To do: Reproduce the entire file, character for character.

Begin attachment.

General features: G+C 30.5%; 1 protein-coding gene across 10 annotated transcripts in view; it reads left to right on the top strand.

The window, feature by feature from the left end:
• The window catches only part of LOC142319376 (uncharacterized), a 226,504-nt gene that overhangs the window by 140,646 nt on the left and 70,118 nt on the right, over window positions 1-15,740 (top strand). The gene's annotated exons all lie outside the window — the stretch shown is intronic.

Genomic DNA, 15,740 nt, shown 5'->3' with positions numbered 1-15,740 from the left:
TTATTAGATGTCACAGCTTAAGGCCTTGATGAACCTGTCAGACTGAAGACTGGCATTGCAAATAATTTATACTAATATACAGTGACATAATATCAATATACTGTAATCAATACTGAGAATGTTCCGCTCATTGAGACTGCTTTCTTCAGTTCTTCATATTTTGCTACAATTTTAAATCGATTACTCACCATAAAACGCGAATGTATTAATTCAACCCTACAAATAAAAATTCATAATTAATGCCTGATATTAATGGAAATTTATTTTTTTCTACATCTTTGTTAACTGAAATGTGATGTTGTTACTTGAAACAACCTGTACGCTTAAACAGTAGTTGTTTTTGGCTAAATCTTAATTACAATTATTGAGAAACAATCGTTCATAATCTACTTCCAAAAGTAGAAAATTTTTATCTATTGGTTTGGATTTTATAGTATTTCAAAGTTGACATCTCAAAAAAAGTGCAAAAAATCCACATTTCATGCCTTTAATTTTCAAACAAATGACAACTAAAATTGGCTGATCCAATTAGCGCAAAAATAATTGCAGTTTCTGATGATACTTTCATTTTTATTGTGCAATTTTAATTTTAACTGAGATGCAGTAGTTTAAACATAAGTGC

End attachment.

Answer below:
General features: G+C 30.5%; 1 protein-coding gene across 10 annotated transcripts in view; it reads left to right on the top strand.

The window, feature by feature from the left end:
• The window catches only part of LOC142319376 (uncharacterized), a 226,504-nt gene that overhangs the window by 140,646 nt on the left and 70,118 nt on the right, over window positions 1-15,740 (top strand). The gene's annotated exons all lie outside the window — the stretch shown is intronic.

Genomic DNA, 15,740 nt, shown 5'->3' with positions numbered 1-15,740 from the left:
TTATTAGATGTCACAGCTTAAGGCCTTGATGAACCTGTCAGACTGAAGACTGGCATTGCAAATAATTTATACTAATATACAGTGACATAATATCAATATACTGTAATCAATACTGAGAATGTTCCGCTCATTGAGACTGCTTTCTTCAGTTCTTCATATTTTGCTACAATTTTAAATCGATTACTCACCATAAAACGCGAATGTATTAATTCAACCCTACAAATAAAAATTCATAATTAATGCCTGATATTAATGGAAATTTATTTTTTTCTACATCTTTGTTAACTGAAATGTGATGTTGTTACTTGAAACAACCTGTACGCTTAAACAGTAGTTGTTTTTGGCTAAATCTTAATTACAATTATTGAGAAACAATCGTTCATAATCTACTTCCAAAAGTAGAAAATTTTTATCTATTGGTTTGGATTTTATAGTATTTCAAAGTTGACATCTCAAAAAAAGTGCAAAAAATCCACATTTCATGCCTTTAATTTTCAAACAAATGACAACTAAAATTGGCTGATCCAATTAGCGCAAAAATAATTGCAGTTTCTGATGATACTTTCATTTTTATTGTGCAATTTTAATTTTAACTGAGATGCAGTAGTTTAAACATAAGTGC